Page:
Press Release: Letter to the Energy Council
Dear Minister Petkova,
Dear Ministers of the EU Member States,
The adoption of the “Clean Energy for All Europeans” package will be a milestone in the energy transition. GasNaturally - representing more than 300 companies along the gas value chain - appreciates the efforts of the Bulgarian Presidency in that respect.
The gas industry has been delivering reliable, affordable and cleaner fuel to the EU consumers for decades and we are ready to play a key role to support the EU in its climate and energy goals.
In view of your meeting on 11 June, we would like to highlight key opportunities offered by gas to help the EU reduce greenhouse gas (GHG) emissions, while ensuring energy security, flexibility and affordability.
As Member States are preparing integrated national energy and climate plans and long-term low- emission strategies, here are some of the solutions that our industry can offer to ensure the most affordable and effective energy transition:
- Substitution of coal with gas in power generation
- Backup of variable renewables with gas-fired generation
- Combined heat and hydrogen used in industry
- Highly efficient domestic heating appliances, including gas/electric hybrid technology
- Transport solutions, including the use of liquefied natural gas for trucks and ships
- The expansion of biomethane production and injection into gas grids
- Sector coupling through power-to-gas technology
- Carbon capture and storage/use in connection with various uses of gas
Renewable Energy Directive
Europe’s 2050 decarbonisation objectives can be reached more affordably by integrating renewable gas alongside renewable electricity1. Equitable treatment of renewable electricity and renewable gas in the Directive will make this happen. More specific references to renewable gases, e.g. biomethane, as well as hydrogen and synthetic gas produced with surplus renewable electricity, would help achieve this.
Energy Efficiency Directive
A switch to gas from higher-carbon fuels not only reduces carbon dioxide emissions cost-effectively, it also provides gains in energy efficiency. For example, replacing a traditional oil boiler with a condensing gas boiler delivers efficiency gains of up to 65%. Micro-CHP and gas heat pumps rank even better at A++.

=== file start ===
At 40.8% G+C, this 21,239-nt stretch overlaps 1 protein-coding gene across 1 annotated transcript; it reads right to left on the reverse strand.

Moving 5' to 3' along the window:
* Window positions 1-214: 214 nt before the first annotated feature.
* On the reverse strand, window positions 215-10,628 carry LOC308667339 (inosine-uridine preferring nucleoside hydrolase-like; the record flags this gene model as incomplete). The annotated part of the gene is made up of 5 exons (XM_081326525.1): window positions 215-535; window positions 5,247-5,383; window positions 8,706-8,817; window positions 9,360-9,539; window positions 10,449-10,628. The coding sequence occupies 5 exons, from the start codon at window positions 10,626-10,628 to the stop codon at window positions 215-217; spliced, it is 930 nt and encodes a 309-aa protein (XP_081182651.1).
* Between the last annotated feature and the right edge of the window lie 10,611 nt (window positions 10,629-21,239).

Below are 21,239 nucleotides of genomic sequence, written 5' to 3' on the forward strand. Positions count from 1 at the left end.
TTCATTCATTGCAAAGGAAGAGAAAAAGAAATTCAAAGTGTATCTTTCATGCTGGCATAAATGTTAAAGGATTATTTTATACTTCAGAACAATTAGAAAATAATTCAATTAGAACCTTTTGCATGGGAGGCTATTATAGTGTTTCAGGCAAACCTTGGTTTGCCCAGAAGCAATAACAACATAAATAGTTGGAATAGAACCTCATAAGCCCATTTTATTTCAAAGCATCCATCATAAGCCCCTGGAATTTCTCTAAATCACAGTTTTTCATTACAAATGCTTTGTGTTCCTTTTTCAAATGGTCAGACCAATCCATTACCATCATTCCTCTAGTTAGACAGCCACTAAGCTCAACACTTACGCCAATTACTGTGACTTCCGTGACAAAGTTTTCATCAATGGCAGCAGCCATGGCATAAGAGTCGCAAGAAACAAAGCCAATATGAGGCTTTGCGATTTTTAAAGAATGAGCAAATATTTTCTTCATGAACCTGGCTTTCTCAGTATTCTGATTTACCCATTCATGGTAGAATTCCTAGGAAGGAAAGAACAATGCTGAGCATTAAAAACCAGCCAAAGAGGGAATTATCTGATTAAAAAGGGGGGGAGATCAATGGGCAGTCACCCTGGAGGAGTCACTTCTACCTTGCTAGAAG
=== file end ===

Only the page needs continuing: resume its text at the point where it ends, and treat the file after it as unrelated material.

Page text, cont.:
For these reasons, it is essential that the default Primary Energy Factor for electricity corresponds to the efficiency of the current EU energy mix. Otherwise, inefficient heating equipment would be moved into higher labelling classes.
Member States should have full flexibility in achieving the targets. This is crucial to ensure maximum and the most cost-effective progress because significant levels of investment will be required to meet the EU’s climate goals and inefficient use of funds would only place an unnecessary financial burden on consumers.
The chosen targets should not influence the development of the carbon price under the ETS Directive, which will continue to be a powerful and cost-effective tool to reduce GHG emissions and to achieve compliance with the Paris Agreement. The ETS is growing even more in significance as since 2014 GHG emissions in the EU only declined in 2016 (by 0.4% compared with 2015), and increased again in 2017 (by 0.3% compared with the previous year).
Phasing out higher carbon fuels is very important. The UK has drastically reduced its carbon dioxide emissions in power generation thanks to phasing out coal and increasing the use of natural gas and renewables.
I wish you successful discussions,
President of GasNaturally
1 €140bn savings a year, according to the Gas for Climate Consortium https://www.gasforclimate2050.eu/